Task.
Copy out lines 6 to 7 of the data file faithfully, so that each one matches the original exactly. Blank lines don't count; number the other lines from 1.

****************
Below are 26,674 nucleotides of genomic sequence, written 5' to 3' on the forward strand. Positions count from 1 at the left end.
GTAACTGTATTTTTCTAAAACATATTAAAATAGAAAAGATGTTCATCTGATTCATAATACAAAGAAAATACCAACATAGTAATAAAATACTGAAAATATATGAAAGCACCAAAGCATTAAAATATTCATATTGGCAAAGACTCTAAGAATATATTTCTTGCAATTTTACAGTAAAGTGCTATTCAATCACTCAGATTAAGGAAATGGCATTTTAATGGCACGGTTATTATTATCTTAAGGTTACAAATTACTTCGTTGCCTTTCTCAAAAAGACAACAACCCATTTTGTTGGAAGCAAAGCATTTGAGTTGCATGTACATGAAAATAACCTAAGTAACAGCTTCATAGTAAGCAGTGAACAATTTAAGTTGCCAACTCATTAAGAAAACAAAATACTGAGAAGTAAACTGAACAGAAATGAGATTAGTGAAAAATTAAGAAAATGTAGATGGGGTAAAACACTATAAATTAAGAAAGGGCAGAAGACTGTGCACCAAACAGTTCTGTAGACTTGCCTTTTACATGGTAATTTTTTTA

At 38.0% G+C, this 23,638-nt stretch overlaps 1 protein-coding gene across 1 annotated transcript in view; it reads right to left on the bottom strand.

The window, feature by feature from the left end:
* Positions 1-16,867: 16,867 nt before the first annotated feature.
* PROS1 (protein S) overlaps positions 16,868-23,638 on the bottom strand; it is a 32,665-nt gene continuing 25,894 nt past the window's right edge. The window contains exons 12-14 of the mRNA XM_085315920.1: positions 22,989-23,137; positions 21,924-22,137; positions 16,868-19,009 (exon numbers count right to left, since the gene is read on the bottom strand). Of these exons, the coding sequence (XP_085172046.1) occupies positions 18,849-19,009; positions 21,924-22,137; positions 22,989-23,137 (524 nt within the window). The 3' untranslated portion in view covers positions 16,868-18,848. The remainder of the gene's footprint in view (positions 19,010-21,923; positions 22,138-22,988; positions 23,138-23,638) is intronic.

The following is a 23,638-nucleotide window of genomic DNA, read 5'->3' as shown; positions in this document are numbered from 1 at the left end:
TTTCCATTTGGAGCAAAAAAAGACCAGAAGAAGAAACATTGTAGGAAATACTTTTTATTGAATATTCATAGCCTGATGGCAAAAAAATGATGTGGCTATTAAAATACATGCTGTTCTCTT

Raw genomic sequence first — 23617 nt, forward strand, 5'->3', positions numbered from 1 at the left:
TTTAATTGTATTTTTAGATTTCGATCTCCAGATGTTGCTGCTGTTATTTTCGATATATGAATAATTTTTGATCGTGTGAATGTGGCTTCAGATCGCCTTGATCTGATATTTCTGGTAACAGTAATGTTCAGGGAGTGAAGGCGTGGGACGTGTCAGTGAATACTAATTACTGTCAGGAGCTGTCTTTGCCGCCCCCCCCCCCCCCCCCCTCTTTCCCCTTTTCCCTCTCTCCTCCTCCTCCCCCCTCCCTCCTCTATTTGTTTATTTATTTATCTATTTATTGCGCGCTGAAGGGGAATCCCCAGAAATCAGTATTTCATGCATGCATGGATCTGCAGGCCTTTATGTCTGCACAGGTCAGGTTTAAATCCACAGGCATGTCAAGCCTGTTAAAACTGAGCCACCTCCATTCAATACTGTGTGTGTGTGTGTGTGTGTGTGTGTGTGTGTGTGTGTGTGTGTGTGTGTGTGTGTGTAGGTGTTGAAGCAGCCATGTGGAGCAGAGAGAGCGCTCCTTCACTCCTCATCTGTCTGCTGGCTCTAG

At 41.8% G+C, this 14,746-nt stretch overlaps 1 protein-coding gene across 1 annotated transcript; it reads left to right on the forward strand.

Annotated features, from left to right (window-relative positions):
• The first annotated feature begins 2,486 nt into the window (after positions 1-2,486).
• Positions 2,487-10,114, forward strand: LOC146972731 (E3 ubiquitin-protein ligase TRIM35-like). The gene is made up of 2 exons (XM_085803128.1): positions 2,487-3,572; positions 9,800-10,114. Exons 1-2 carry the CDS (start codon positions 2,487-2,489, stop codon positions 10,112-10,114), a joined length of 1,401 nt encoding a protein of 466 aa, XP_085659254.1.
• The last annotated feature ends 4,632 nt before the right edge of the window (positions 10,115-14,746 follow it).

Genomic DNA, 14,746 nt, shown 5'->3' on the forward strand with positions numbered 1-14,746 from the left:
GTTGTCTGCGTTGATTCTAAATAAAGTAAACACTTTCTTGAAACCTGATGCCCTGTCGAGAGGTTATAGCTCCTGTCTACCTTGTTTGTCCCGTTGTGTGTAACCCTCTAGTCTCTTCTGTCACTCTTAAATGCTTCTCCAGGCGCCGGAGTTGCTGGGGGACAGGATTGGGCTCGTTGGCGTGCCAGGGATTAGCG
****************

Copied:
* PROS1 (protein S) overlaps positions 16,868-23,638 on the bottom strand; it is a 32,665-nt gene continuing 25,894 nt past the window's right edge. The window contains exons 12-14 of the mRNA XM_085315920.1: positions 22,989-23,137; positions 21,924-22,137; positions 16,868-19,009 (exon numbers count right to left, since the gene is read on the bottom strand). Of these exons, the coding sequence (XP_085172046.1) occupies positions 18,849-19,009; positions 21,924-22,137; positions 22,989-23,137 (524 nt within the window). The 3' untranslated portion in view covers positions 16,868-18,848. The remainder of the gene's footprint in view (positions 19,010-21,923; positions 22,138-22,988; positions 23,138-23,638) is intronic.

The following is a 23,638-nucleotide window of genomic DNA, read 5'->3' as shown; positions in this document are numbered from 1 at the left end: